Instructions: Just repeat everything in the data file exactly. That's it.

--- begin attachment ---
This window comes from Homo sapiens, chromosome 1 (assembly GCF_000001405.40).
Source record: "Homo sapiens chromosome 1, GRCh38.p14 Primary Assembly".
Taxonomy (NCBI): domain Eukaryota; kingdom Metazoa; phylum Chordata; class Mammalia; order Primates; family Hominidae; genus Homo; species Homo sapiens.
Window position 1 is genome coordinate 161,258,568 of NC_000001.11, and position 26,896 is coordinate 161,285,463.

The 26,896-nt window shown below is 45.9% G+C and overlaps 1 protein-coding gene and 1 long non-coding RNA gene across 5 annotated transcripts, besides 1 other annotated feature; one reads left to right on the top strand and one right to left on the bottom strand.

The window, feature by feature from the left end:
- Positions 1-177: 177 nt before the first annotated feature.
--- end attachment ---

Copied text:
This window comes from Homo sapiens, chromosome 1 (assembly GCF_000001405.40).
Source record: "Homo sapiens chromosome 1, GRCh38.p14 Primary Assembly".
Taxonomy (NCBI): domain Eukaryota; kingdom Metazoa; phylum Chordata; class Mammalia; order Primates; family Hominidae; genus Homo; species Homo sapiens.
Window position 1 is genome coordinate 161,258,568 of NC_000001.11, and position 26,896 is coordinate 161,285,463.

The 26,896-nt window shown below is 45.9% G+C and overlaps 1 protein-coding gene and 1 long non-coding RNA gene across 5 annotated transcripts, besides 1 other annotated feature; one reads left to right on the top strand and one right to left on the bottom strand.

The window, feature by feature from the left end:
- Positions 1-177: 177 nt before the first annotated feature.